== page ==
10:30 AM-12:30 PM
Tresidder Union, Cypress Room
The ability of students to succeed in today's technically oriented work environment is increasingly dependent on their understanding of the mathematical and computational sciences and their applications in practical situations. In fact, these sciences have become essential in undergraduate education for all students, including those preparing to be scientists, engineers, technicians, teachers, leaders in business and government, and, more generally, scientifically literate citizens.
Through a National Science Foundation (NSF) initiative*, seven projects involving nearly forty institutions are developing interdisciplinary materials and teaching approaches for undergraduate mathematical sciences education in context with the other undergraduate disciplines. In carrying out the projects, mathematicians are joining faculties of other disciplines in the development effort. This initiative is part of a broad NSF strategy to promote comprehensive and systemic reform of undergraduate science, mathematics, engineering, and technology education.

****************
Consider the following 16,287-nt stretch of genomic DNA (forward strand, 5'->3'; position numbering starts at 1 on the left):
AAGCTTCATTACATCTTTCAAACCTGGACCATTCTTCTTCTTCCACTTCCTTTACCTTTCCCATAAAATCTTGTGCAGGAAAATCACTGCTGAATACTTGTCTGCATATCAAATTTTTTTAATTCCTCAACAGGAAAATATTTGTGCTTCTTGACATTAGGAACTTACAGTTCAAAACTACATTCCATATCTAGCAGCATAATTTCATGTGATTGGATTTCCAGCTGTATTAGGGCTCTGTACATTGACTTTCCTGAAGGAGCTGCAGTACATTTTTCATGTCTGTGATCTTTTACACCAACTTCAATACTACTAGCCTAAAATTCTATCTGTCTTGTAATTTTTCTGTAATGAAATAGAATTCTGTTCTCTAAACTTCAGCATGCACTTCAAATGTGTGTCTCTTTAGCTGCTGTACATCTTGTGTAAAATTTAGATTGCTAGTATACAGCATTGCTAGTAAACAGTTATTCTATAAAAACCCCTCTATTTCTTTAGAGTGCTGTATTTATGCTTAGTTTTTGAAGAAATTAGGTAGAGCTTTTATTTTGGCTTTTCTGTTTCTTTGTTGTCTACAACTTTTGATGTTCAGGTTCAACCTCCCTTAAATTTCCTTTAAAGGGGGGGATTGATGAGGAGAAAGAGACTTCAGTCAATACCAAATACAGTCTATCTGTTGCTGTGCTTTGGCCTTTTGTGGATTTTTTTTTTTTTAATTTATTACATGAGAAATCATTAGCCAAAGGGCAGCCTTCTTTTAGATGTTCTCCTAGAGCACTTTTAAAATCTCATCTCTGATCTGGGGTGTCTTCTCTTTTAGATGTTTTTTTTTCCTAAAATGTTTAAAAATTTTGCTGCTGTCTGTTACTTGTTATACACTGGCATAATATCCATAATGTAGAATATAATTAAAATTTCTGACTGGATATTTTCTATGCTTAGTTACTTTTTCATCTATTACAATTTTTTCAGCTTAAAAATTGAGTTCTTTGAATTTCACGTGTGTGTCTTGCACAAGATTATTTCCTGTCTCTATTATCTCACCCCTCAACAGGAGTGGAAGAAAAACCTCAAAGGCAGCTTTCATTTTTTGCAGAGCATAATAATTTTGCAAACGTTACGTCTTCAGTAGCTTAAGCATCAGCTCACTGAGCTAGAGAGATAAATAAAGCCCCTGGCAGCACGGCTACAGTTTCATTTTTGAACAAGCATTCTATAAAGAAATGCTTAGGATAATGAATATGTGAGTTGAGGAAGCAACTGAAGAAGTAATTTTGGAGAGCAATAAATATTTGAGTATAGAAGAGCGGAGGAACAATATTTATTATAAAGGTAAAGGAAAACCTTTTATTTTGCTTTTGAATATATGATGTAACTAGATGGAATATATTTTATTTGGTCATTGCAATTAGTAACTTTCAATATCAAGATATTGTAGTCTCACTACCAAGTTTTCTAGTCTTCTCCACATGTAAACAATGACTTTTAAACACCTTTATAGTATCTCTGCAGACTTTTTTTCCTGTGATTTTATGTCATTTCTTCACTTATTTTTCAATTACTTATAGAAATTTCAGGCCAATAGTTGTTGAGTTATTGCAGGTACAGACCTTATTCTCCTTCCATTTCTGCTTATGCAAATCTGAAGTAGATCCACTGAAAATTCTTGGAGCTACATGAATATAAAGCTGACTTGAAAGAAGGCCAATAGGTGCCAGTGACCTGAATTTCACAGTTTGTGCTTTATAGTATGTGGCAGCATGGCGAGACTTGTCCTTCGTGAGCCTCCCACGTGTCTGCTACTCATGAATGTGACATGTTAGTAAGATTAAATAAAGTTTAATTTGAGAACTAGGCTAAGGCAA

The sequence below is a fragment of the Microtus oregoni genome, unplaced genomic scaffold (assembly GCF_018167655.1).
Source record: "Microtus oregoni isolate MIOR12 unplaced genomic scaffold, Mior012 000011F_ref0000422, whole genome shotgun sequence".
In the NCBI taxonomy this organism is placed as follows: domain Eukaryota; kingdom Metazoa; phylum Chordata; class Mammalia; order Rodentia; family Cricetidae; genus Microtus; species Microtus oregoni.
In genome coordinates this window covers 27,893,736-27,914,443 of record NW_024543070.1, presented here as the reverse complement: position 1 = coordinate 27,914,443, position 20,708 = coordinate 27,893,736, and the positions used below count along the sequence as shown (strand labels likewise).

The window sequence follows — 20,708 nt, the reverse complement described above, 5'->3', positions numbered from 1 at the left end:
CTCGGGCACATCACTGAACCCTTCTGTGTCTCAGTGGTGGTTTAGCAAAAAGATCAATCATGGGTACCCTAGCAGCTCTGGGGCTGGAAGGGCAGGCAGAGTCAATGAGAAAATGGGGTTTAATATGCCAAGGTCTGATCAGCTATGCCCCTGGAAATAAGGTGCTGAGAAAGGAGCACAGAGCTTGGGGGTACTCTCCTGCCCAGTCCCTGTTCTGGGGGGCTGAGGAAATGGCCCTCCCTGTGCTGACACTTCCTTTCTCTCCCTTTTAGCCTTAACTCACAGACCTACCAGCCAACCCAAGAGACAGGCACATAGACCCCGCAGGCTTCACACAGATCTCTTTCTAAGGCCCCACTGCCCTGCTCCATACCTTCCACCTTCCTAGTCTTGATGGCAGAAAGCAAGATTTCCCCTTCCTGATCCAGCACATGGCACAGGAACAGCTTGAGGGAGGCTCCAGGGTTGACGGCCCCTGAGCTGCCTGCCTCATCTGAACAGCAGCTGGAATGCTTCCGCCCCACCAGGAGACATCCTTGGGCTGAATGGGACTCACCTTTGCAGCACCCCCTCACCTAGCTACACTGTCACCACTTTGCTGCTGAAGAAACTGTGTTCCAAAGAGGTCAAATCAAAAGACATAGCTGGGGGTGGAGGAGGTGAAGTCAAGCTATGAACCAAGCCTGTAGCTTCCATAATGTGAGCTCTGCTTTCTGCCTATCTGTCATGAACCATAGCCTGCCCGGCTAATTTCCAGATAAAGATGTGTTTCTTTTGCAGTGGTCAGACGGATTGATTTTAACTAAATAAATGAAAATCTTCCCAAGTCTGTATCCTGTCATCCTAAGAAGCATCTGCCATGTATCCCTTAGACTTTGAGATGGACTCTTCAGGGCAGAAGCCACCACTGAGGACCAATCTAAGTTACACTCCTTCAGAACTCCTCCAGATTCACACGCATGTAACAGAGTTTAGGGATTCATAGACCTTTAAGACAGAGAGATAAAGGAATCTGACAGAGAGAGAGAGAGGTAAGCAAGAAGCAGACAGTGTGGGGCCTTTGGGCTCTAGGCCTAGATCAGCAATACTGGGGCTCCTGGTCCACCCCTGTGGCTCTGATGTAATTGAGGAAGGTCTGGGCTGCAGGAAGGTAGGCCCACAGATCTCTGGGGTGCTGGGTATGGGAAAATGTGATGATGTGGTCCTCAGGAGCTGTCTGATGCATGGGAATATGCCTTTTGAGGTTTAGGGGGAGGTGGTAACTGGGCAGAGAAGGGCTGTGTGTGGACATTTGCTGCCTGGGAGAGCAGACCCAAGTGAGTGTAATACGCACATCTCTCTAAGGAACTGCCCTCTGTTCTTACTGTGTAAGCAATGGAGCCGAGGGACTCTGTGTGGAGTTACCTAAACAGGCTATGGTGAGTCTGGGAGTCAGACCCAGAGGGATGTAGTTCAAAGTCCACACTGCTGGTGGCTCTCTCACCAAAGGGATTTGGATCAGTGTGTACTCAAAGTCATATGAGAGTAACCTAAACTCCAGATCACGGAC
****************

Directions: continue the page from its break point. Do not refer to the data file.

The results of these projects are expected to serve as national models for better integrating the mathematical sciences into other disciplines and the methods of those disciplines into the mathematical sciences. Representatives of these projects will report on progress to date and discuss some of the ways in which mathematical sciences teaching and learning are being improved and some of the issues that are being considered.
*Mathematical Sciences and Their Applications Throughout the Undergraduate Curriculum, jointly supported by NSF's Division of Undergraduate Education and Division of Mathematical Sciences.
Organizers: Lee L. Zia, University of New Hampshire; and I. Edward Block, SIAM
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